BRIEF DESCRIPTION OF DRAWINGS

FIG. 1 illustrates a high-level block representation of a system in accordance with one aspect of the present invention.

FIG. 2 illustrates a high-level block diagram illustrating an example of a measurement system employing x-ray reflectometry that may be utilized in accordance with one aspect of the present invention.

FIG. 3 illustrates a functional block diagram of a system in accordance with one aspect of the present invention.

FIG. 4 illustrates a block diagram of program modules that reside in a memory system in accordance with one aspect of the present invention.

FIG. 5 illustrates a graph of exemplary x-ray reflectometry data corresponding to the thickness of an ARC layer in accordance with one aspect of the present invention.

FIG. 6 illustrates a flow diagram illustrating a methodology for measuring a thickness of an ARC layer in accordance with one aspect of the present invention.

FIG. 7 illustrates a flow diagram illustrating a methodology for measuring a thickness of an oxidized portion of an ARC layer in accordance with one aspect of the present invention.

DISCLOSURE OF INVENTION

The present invention involves a system and method for in-situ monitoring and control of an oxidation process associated with an ARC layer. One aspect of the invention relates to a system and method employing x-ray reflectometry to facilitate determining a thickness of an ARC layer and an oxidized portion of the ARC layer. The actual thickness may differ from the desired thickness as a result of insufficient or flawed oxidation or as a result of damage caused by the removal of an overlying photoresist film (e.g., DUV photoresist). Removal or stripping of photoresist films can be performed using a wet (e.g., diluted sulfuric acid solution) or plasma stripper. When the photoresist is stripped from an underlying oxidized ARC or ARC layer, damage to either or both layers may occur. The damage may be visualized by measuring the thickness of the layers.

Thus, the system and method mitigate footing problems associated with utilizing DUV photoresist films in patterning processes of a semiconductor substrate. The system and method employ a library of signatures which are stored in a memory. An x-ray beam is directed to the surface of an ARC, and the reflected beam is collected and analyzed. One or more signatures of the reflected x-ray beam can be generated and the one or more signatures are compared to the signatures of the library, so as to determine the approximate thickness of the ARC layer. The ARC layer is then oxidized and the process is repeated for the oxidized portion of the ARC. Alternatively, the thickness of the ARC layer can be determined after or during formation of the oxidized portion of the ARC layer.

The system and method can be employed in-situ, so that the thickness of either or both the ARC layer and the oxidized portion of the ARC layer can be monitored and controlled. Alternatively, the system and method may be employed in a closed-loop system with feedback control to optimize the thickness of the ARC and the oxidized ARC layers in order to mitigate defective oxidized ARC layer formation and to facilitate improved device performance. In the closed loop system, measured data relating to the thickness of the ARC and oxidized ARC layers may be fed back into the fabrication system for immediate system adjustments. Thus the system may be continuously optimized to achieve the desired ARC thicknesses and to account for wafer-to-wafer variations.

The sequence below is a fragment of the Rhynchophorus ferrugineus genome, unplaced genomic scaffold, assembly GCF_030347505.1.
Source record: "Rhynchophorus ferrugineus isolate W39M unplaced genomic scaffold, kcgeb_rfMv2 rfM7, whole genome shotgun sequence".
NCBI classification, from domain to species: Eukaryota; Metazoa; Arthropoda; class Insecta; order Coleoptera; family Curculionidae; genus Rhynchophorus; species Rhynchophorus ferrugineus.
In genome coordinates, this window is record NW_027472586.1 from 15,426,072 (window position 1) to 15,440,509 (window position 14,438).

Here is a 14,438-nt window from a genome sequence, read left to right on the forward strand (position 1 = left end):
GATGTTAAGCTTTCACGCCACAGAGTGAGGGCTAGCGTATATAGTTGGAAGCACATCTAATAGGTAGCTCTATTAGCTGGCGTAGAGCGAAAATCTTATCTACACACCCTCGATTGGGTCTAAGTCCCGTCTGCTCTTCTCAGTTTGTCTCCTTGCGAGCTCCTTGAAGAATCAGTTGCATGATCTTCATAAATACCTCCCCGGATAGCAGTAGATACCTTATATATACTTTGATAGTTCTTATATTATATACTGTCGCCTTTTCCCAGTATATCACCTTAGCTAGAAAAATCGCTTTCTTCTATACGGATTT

The present invention is to be described with reference to FIGS. 1-9 below, wherein like reference numerals are used to refer to like elements throughout. In the following description, for purposes of explanation, numerous specific details are set forth in order to provide a thorough understanding of the present invention. It may be evident, however, to one skilled in the art that the present invention may be practiced without these specific details. In other instances, well-known structures and devices are shown in block diagram form in order to facilitate description of the present invention.

Referring initially to FIG. 1, a system 10 for in-situ monitoring and/or determination of thickness measurements in connection with a process of forming an ARC layer and an oxidized portion of the ARC layer (schematically indicated at 12) is shown. The process 12, for example, includes thin film growth, etching, and/or thin film deposition of an ARC layer (e.g., SiON) on top of the layer to be patterned (e.g., polysilicon, oxide, metal). The process, for example, can include oxidation of the ARC layer by injection of oxygen into the process causing a top portion of the ARC layer to oxidize. Alternatively, an ARC material may be oxidized and grown or deposited on top of the ARC layer. The system 10 also includes a control system 14 for controlling operating characteristics of the process 12. The operating characteristics associated with the process 12 may include, for example, deposition and/or oxidation enablement, temperature, concentration of gases within the process, pressure associated with the process, and timing parameters associated with different steps in a multi-step fabrication process. The control system 14 may adjust one or more selected operating parameters of the process 12 based on sensed operating conditions associated with such process 12.